And now for the caveats. My sample sizes, especially on the second experiment, were admittedly small. I would love to see a more rigorous experiment tracking many more stocks. I simply grew tired of doing it, especially after I no longer found watching the show all that enjoyable (his personality can become grating after weeks of frequent watching). I generally entered the picks on the day of rather than five days later as he claims is best to avoid the post-show bounce, but I contend that it doesn’t matter. There is no consistent pattern that occurs with stocks after they are mentioned on his show; if there was, others would step in and take advantage of it until it no longer had any effect (ahh, the beauty of self-equalizing markets). And, because I lost interest, I did not sell any of the stocks when (or if) he suggested selling them — that would have required watching every show since August. Even though he does not recommend the buy-and-hold approach, that’s effectively what my experiment implemented.

In addition to an experiment with a larger sample size, I would like to see one in which every one of Jim Cramer’s recommendations is acted on, not just the buys. That would offer a more comprehensive overview of his performance. But where things stand right now, with such a hideous underperformance percentage below the index in times of financial turmoil, I don’t see how a more rigorous experiment could determine that he actually outperforms the markets. The error bars on my experiment may be large, but they are still dwarfed by the magnitude of his picks’ failings. Not a single one of the August picks I examined is even in the green!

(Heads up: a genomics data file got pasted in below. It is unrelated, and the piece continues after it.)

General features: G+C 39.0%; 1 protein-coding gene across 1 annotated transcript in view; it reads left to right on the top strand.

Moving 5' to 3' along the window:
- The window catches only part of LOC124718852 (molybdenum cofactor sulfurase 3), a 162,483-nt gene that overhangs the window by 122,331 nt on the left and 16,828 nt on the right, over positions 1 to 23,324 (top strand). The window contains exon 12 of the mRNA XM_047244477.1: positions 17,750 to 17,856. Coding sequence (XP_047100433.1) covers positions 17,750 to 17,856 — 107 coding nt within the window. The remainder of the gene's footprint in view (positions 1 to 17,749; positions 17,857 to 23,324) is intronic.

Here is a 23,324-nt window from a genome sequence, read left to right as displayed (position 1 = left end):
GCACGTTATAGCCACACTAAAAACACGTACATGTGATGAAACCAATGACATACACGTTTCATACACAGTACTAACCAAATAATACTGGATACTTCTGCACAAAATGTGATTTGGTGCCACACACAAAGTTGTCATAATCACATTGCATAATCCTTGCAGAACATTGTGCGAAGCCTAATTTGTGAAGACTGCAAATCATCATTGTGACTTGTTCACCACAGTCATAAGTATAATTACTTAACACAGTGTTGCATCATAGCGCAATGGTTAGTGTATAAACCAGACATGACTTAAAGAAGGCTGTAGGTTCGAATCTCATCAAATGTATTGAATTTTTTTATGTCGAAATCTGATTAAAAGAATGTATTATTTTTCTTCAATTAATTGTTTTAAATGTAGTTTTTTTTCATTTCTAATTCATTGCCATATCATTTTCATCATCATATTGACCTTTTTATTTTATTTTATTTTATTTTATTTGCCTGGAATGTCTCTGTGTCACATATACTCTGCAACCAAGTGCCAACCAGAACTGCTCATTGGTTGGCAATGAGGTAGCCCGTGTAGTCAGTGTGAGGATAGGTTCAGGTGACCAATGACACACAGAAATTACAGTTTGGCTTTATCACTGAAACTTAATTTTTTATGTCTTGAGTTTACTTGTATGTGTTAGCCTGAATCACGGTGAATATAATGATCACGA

And now for the portfolios (sorry about the screenshots, but I’m not going to take all that time to convert them into appropriate HTML for WordPress):

Experiment 1, Feb. 2007 – Feb. 2008
Jim Cramer’s first experiment

Experiment 2, Aug. 2007 – Feb. 2008
Jim Cramer’s second experiment

4 Responses to “Jim Cramer’s stock picks do not weather market downturns well”

  1. Cyde Weys Says:

    Incidentally, at the beginning of 2007, Jim Cramer predicted that the Dow Jones Industrial average would be at 14,600 by the end of 2007. It currently stands at 12,300. I would definitely say he’s guilty of being overly optimistic. Of course, the housing market downturn is what really killed his prediction, but in the long run, downturns happen fairly frequently. You need a stock picking strategy that performs well in all market conditions because all market conditions eventually do occur. A stock picking strategy that only performs well during bull markets is not sane investing.

  2. Jeff V Says:

    If I remember correctly, Jim Cramer is a former hedge fund manager himself (that might not be correct). This just shows once again that the markets are pretty darn efficient all things considered.

    I think hedge funds have become a country club investment tool. It is such a status symbol to be able to invest in a hedge fund (which typically has a minimum investment of 1,000,000 which usually is not available for liquidation for quite some time).

    It is also interesting to think that even in the time where Cramer was “outperforming” the market, his portfolio probably had a much higher beta (basically a risk coefficient) than the market’s beta of one because of he types of stocks he favors. So although he had a higher return I would imagine his risk to return ratio is much worse than the markets risk to return ratio for the same period.

    Thanks for the update!

  3. Lam Says:

    I enjoyed reading your article and I couldn’t agree more with you. I feel EXACTLY the same about Jim Cramer which is why I stopped watching him last year. Thank you for your data!

    Good luck and may you have a strong investing future.

  4. mlgreen8753 Says:

    Jim Cramer isn’t the most popular stock picker these days. I will rather go with my own pick in Mentor Capital (MNTR), which I have done the research on, than to listen to someone who is wrong more often than not according to the every blogger who’s followed his advice.